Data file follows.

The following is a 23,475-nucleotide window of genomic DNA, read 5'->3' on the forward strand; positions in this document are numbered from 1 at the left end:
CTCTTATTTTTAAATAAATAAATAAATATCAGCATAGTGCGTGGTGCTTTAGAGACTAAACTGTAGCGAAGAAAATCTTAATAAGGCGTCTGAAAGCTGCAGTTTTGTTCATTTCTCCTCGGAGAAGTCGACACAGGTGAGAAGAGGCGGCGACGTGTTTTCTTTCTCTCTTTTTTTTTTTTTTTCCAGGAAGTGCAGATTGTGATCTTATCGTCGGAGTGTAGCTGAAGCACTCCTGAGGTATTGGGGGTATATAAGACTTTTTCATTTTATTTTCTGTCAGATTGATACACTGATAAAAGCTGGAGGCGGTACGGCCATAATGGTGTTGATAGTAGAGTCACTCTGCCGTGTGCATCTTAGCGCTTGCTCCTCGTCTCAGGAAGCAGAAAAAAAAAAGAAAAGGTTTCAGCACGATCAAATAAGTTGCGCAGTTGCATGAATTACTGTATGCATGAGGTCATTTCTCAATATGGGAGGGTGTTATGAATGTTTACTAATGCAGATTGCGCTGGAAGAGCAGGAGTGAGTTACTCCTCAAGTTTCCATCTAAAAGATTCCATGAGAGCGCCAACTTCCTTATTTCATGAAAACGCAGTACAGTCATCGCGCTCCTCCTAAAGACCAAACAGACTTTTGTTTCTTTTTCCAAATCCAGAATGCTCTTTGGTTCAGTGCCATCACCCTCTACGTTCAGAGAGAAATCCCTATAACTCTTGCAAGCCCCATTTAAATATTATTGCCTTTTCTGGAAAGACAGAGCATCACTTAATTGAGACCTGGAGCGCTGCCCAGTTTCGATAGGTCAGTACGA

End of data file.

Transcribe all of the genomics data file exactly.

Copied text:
The following is a 23,475-nucleotide window of genomic DNA, read 5'->3' on the forward strand; positions in this document are numbered from 1 at the left end:
CTCTTATTTTTAAATAAATAAATAAATATCAGCATAGTGCGTGGTGCTTTAGAGACTAAACTGTAGCGAAGAAAATCTTAATAAGGCGTCTGAAAGCTGCAGTTTTGTTCATTTCTCCTCGGAGAAGTCGACACAGGTGAGAAGAGGCGGCGACGTGTTTTCTTTCTCTCTTTTTTTTTTTTTTTCCAGGAAGTGCAGATTGTGATCTTATCGTCGGAGTGTAGCTGAAGCACTCCTGAGGTATTGGGGGTATATAAGACTTTTTCATTTTATTTTCTGTCAGATTGATACACTGATAAAAGCTGGAGGCGGTACGGCCATAATGGTGTTGATAGTAGAGTCACTCTGCCGTGTGCATCTTAGCGCTTGCTCCTCGTCTCAGGAAGCAGAAAAAAAAAAGAAAAGGTTTCAGCACGATCAAATAAGTTGCGCAGTTGCATGAATTACTGTATGCATGAGGTCATTTCTCAATATGGGAGGGTGTTATGAATGTTTACTAATGCAGATTGCGCTGGAAGAGCAGGAGTGAGTTACTCCTCAAGTTTCCATCTAAAAGATTCCATGAGAGCGCCAACTTCCTTATTTCATGAAAACGCAGTACAGTCATCGCGCTCCTCCTAAAGACCAAACAGACTTTTGTTTCTTTTTCCAAATCCAGAATGCTCTTTGGTTCAGTGCCATCACCCTCTACGTTCAGAGAGAAATCCCTATAACTCTTGCAAGCCCCATTTAAATATTATTGCCTTTTCTGGAAAGACAGAGCATCACTTAATTGAGACCTGGAGCGCTGCCCAGTTTCGATAGGTCAGTACGA